TK KM (5 miles) from Praslin and close to its satellite islands of Félicité, Marianne and the Sisters Islands, La Digue is the fourth largest island in Seychelles and is famous for its pink granite formations, forest groves, Creole colonial houses and breathtakingly beautiful beaches.
The island has limited car transport, and tourists can hire a traditional ox-cart or bicycle. Time hasn’t completely stood still here, though, and you can find souvenir shops and several banks on the west coast, whilst the east coast is almost untouched. La Digue’s forests contain delicate vanilla orchids, as well as takamaka and Indian almond trees. Seychelles’ black paradise flycatcher, one of the rarest birds on earth, can be found at the Veuve Reserve. Giant land tortoises can be seen at L’Union estate and the landscaped gardens of the majestic Plantation House, the cemetery of the original settlers of La Digue and one of the most beautiful beaches in Seychelles, Anse Source d’Argent, is among the most photographed beaches worldwide. Fishing trips are organised from La Digue and daily boat trips to nearby Coco Island, one of the best spots in Seychelles for snorkelling. Boat trips are also often arranged for barbeques on Curieuse and Sister Islands.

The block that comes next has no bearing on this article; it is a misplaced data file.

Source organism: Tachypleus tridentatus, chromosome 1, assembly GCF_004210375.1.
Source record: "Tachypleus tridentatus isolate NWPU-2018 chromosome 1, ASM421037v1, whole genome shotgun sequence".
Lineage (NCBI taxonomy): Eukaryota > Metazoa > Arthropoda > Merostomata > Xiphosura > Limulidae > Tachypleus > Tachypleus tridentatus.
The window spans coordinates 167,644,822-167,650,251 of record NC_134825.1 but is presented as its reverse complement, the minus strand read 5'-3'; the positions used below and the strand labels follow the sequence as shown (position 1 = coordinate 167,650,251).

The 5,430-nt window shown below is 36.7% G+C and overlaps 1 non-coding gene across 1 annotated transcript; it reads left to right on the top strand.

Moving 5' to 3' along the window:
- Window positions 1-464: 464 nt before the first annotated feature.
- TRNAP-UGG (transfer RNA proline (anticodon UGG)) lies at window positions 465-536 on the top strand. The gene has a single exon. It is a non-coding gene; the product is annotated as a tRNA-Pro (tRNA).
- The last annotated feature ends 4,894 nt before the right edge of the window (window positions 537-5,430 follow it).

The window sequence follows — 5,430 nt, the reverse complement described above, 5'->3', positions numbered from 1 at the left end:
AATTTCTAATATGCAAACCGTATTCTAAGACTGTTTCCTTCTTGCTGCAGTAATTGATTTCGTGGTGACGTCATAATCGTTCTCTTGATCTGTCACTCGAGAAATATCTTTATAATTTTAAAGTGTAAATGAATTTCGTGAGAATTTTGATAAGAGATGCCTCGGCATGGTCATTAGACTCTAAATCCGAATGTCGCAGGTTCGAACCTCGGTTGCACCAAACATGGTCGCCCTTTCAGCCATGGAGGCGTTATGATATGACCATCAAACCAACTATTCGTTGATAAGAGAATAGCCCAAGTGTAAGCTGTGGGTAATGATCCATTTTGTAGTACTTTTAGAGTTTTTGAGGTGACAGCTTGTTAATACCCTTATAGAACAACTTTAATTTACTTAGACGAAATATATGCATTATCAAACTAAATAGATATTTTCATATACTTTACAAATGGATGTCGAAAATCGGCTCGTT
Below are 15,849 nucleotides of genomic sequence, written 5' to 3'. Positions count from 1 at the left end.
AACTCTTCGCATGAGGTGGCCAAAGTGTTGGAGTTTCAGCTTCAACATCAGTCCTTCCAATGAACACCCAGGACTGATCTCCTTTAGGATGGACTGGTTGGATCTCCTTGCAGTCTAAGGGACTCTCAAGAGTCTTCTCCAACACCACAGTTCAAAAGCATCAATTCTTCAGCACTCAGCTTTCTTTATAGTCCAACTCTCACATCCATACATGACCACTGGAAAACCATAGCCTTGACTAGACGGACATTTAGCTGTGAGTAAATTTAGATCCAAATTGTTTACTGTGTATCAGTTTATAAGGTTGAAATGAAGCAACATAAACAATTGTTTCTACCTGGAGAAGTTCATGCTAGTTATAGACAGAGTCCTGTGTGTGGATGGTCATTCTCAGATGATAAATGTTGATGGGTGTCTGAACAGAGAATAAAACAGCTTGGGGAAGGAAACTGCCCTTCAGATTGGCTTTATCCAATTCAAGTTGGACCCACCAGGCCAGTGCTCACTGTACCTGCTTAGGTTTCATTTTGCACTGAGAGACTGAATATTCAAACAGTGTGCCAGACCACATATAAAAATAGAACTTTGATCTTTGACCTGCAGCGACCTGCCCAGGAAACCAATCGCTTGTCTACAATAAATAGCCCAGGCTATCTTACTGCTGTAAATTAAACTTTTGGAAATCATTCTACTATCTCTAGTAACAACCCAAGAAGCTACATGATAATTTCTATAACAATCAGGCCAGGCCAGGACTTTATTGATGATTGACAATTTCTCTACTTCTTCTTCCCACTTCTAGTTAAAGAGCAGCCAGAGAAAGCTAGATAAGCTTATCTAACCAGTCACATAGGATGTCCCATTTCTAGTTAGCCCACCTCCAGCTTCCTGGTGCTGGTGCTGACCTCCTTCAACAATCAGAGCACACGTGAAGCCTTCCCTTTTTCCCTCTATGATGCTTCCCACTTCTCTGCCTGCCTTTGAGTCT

Bird’s most northerly of the Seychelles islands offers visitors a “back to nature” experience amid rare and exotic wildlife. The island’s 24 beachfront bungalows are nearby the gardens of an ancient coconut plantation, a bird sanctuary and a turtle nesting site.
Silhouette and Frégate
The pristine lost world of Silhouette represents Seychelles at its finest and most elegant. It features a new luxury resort, Labriz Silhouette, boasting 100 rooms and villas, a spa, and no fewer than five restaurants.
Frégate, a granite island, has 16 luxury villas and 7 outstanding beaches, offering a refined yet secluded getaway amongst some of the world’s rarest plants and birds. High-quality restaurants and a wide range of water sports and other activities can be enjoyed on the island.